Why future water industry leaders need hands-on work experience
Posted 9 March 2017
Coursework is important, but students interested in a career in the water industry shouldn’t underestimate the value of hands-on work experience, says an industry expert.
Students should dip their toe in water industry research projects to gain relevant work experience and establish connections before graduation, said Water Corporation Section Manager for Treatment Peter Spencer.
“This way, there’s a greater connection to solving a real-world challenge rather than just an academic one,” said Spencer, who also serves as a committee member for the Australian Water Association’s Western Australia branch and sits on the professional development sub-committee.
Students and water industry organisations will be presenting at an upcoming seminar
at Murdoch University in WA about the value of close academia-industry relationships.
The event is split into two sessions: the first focuses on the role of student projects in tertiary education, as well as presentations by three groups of students conducting industry research, including the winner of the 2016 AWA WA Student Water Prize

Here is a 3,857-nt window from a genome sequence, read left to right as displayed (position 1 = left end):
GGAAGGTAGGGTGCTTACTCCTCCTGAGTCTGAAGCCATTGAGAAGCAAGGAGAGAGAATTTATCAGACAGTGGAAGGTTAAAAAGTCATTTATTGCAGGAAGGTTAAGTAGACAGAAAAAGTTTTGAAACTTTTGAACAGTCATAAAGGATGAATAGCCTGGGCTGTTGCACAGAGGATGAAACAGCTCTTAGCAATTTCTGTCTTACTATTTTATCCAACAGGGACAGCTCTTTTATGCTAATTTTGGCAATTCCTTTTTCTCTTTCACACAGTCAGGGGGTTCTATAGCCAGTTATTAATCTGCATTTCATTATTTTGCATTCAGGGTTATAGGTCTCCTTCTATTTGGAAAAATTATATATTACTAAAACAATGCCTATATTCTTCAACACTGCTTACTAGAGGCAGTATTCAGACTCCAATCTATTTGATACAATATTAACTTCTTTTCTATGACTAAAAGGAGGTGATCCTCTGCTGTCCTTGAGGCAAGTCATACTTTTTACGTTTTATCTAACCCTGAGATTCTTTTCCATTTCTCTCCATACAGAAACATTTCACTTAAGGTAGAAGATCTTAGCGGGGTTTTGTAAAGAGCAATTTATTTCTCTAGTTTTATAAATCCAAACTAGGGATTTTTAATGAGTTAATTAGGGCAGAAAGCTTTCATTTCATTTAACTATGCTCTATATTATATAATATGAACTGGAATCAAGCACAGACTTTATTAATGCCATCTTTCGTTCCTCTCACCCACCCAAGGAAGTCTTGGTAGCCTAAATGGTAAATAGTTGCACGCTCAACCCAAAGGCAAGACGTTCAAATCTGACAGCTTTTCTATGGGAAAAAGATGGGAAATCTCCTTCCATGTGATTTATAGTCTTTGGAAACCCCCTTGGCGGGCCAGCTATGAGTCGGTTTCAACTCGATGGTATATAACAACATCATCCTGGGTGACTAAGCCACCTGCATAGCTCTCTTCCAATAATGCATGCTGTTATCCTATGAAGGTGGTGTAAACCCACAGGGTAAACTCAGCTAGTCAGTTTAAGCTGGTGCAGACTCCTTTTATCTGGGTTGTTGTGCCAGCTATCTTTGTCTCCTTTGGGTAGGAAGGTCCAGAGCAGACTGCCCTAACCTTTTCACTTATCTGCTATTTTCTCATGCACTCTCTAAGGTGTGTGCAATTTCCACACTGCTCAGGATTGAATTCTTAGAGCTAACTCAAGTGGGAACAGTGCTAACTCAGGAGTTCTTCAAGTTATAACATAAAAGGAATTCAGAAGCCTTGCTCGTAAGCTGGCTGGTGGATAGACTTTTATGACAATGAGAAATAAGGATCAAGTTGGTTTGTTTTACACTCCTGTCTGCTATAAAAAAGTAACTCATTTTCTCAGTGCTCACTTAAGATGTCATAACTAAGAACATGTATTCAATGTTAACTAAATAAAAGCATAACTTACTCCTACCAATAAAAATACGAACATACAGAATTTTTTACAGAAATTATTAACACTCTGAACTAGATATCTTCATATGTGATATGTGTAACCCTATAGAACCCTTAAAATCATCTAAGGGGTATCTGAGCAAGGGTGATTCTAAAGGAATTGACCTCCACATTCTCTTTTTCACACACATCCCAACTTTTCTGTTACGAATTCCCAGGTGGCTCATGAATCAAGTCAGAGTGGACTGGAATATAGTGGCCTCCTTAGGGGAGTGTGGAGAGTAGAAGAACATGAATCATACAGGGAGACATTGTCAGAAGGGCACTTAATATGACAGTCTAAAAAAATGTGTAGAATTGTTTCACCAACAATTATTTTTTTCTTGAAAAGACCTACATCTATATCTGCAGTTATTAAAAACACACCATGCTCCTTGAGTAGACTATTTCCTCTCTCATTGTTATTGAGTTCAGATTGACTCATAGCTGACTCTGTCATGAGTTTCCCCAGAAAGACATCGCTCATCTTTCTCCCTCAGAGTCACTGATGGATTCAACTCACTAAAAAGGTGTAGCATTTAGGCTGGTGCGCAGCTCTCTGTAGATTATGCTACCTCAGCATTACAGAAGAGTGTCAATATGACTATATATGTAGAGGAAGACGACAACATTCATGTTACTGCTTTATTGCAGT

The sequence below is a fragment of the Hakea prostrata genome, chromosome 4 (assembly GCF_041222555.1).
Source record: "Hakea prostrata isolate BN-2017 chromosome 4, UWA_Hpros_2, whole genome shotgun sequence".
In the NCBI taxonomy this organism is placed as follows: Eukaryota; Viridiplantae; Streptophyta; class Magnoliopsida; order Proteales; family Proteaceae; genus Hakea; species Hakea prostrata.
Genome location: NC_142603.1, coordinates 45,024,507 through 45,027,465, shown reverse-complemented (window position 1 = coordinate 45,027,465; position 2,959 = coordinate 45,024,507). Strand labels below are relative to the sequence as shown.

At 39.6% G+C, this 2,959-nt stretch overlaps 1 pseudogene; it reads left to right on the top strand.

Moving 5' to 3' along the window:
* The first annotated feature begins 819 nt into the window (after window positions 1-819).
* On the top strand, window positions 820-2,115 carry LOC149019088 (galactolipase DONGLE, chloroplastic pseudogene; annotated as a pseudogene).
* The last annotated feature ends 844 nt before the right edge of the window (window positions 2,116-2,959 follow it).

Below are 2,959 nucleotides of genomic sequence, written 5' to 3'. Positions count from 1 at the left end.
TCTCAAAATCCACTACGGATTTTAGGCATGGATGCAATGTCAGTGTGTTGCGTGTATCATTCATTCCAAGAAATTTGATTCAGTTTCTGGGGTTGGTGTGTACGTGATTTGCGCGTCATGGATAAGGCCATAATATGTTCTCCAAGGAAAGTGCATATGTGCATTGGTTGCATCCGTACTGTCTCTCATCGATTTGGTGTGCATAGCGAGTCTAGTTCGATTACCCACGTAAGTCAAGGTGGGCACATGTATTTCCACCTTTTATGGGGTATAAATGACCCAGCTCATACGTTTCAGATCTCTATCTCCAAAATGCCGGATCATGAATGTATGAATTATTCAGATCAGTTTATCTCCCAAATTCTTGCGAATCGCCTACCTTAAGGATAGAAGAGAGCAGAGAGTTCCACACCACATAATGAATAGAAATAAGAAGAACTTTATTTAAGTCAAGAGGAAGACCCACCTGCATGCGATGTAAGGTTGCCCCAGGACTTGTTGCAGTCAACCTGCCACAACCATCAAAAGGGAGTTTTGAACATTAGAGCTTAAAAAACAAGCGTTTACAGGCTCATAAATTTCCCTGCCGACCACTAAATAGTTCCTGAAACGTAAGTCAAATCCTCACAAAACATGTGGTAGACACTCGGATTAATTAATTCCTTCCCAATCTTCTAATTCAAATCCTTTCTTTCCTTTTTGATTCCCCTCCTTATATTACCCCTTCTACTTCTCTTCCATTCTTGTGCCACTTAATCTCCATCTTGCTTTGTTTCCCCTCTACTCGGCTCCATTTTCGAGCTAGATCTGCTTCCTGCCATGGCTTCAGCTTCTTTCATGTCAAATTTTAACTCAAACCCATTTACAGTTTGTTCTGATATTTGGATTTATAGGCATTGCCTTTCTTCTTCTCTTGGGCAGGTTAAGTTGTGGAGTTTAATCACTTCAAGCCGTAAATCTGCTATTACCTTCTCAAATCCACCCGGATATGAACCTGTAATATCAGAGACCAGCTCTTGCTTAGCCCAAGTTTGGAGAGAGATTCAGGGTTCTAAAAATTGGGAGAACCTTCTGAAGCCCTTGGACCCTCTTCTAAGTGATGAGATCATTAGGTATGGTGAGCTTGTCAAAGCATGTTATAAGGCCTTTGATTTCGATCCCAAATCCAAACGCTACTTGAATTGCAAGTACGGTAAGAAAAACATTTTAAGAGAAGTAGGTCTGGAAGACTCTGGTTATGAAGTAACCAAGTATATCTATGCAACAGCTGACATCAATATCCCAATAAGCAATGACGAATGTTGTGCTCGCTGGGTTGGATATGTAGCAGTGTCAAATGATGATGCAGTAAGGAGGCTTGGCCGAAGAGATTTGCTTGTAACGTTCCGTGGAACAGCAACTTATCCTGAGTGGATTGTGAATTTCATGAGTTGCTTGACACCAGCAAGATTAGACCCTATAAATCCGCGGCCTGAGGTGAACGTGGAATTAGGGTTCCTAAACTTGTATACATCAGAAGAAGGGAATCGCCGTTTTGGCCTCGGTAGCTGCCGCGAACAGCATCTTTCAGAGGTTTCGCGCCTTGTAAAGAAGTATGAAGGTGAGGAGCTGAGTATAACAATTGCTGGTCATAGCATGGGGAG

; the second aims to promote research, academic and industry partnerships, and features presentations by high-profile university academics and water industry professionals.
Spencer said this ‘try before you buy’ approach is beneficial for both students and the water industry. It gives the sector the opportunity to look at how it can tap into the skills and intellectual resources of students and academics to develop solutions to water industry challenges.
At the same time, it improves the learning and skills development of students
as they work on real-world problems for their academic projects.
“We want students to look at the water industry and see how what they are studying applies to projects that utilities or other industry groups are undertaking. You don’t have to get funding from a research council or have big-budget backing,” he said.
It’s also a good opportunity for consultants and operators who have more research opportunities than time, Spencer said.
“If there’s a piece of research or something that’s been sitting on the back burner for a while that you want to address, then this is a good chance to see if you can form a mutually beneficial partnership with a student looking for industry experience,” he said.
The Academia and Industry seminar will take place 23 March at Murdoch University in WA. To learn more about undertaking or providing work experience opportunities, click here